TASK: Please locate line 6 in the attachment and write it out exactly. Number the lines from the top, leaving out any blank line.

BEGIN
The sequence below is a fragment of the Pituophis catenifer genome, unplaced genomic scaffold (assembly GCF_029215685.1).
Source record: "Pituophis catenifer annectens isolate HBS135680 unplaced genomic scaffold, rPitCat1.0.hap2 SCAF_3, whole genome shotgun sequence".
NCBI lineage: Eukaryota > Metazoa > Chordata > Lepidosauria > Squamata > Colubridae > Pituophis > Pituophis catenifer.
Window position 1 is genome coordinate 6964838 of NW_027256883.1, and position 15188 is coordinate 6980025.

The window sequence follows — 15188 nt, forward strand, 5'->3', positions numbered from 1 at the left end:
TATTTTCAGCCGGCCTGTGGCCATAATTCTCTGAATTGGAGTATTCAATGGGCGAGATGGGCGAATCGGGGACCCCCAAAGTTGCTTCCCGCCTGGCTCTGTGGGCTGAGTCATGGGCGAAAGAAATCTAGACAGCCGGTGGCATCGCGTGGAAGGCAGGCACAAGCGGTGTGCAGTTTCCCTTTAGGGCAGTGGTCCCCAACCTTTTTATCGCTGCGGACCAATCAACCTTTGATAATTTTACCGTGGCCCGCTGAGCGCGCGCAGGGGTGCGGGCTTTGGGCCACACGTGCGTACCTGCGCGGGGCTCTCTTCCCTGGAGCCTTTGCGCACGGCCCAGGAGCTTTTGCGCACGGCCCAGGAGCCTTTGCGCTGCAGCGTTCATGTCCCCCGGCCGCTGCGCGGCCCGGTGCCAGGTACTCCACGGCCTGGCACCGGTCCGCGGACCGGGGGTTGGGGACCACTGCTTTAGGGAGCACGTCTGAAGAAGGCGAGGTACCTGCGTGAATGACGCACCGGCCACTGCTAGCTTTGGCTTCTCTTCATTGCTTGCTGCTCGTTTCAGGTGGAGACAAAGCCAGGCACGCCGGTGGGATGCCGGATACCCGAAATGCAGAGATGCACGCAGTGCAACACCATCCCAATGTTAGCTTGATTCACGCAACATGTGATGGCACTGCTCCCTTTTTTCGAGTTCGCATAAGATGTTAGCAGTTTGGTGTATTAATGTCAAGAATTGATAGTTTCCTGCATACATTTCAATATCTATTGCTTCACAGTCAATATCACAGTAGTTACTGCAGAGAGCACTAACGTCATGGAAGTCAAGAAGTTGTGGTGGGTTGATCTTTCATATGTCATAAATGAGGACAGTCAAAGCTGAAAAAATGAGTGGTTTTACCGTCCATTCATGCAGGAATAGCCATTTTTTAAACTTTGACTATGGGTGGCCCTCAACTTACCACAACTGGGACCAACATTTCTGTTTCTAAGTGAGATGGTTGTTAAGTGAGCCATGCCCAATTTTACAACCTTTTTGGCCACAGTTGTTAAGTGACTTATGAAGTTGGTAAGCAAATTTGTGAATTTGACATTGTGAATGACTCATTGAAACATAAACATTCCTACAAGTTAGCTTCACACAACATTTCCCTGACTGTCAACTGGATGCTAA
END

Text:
TATTTTCAGCCGGCCTGTGGCCATAATTCTCTGAATTGGAGTATTCAATGGGCGAGATGGGCGAATCGGGGACCCCCAAAGTTGCTTCCCGCCTGGCTCTGTGGGCTGAGTCATGGGCGAAAGAAATCTAGACAGCCGGTGGCATCGCGTGGAAGGCAGGCACAAGCGGTGTGCAGTTTCCCTTTAGGGCAGTGGTCCCCAACCTTTTTATCGCTGCGGACCAATCAACCTTTGATAATTTTACCGTGGCCCGCTGAGCGCGCGCAGGGGTGCGGGCTTTGGGCCACACGTGCGTACCTGCGCGGGGCTCTCTTCCCTGGAGCCTTTGCGCACGGCCCAGGAGCTTTTGCGCACGGCCCAGGAGCCTTTGCGCTGCAGCGTTCATGTCCCCCGGCCGCTGCGCGGCCCGGTGCCAGGTACTCCACGGCCTGGCACCGGTCCGCGGACCGGGGGTTGGGGACCACTGCTTTAGGGAGCACGTCTGAAGAAGGCGAGGTACCTGCGTGAATGACGCACCGGCCACTGCTAGCTTTGGCTTCTCTTCATTGCTTGCTGCTCGTTTCAGGTGGAGACAAAGCCAGGCACGCCGGTGGGATGCCGGATACCCGAAATGCAGAGATGCACGCAGTGCAACACCATCCCAATGTTAGCTTGATTCACGCAACATGTGATGGCACTGCTCCCTTTTTTCGAGTTCGCATAAGATGTTAGCAGTTTGGTGTATTAATGTCAAGAATTGATAGTTTCCTGCATACATTTCAATATCTATTGCTTCACAGTCAATATCACAGTAGTTACTGCAGAGAGCACTAACGTCATGGAAGTCAAGAAGTTGTGGTGGGTTGATCTTTCATATGTCATAAATGAGGACAGTCAAAGCTGAAAAAATGAGTGGTTTTACCGTCCATTCATGCAGGAATAGCCATTTTTTAAACTTTGACTATGGGTGGCCCTCAACTTACCACAACTGGGACCAACATTTCTGTTTCTAAGTGAGATGGTTGTTAAGTGAGCCATGCCCAATTTTACAACCTTTTTGGCCACAGTTGTTAAGTGACTTATGAAGTTGGTAAGCAAATTTGTGAATTTGACATTGTGAATGACTCATTGAAACATAAACATTCCTACAAGTTAGCTTCACACAACATTTCCCTGACTGTCAACTGGATGCTAA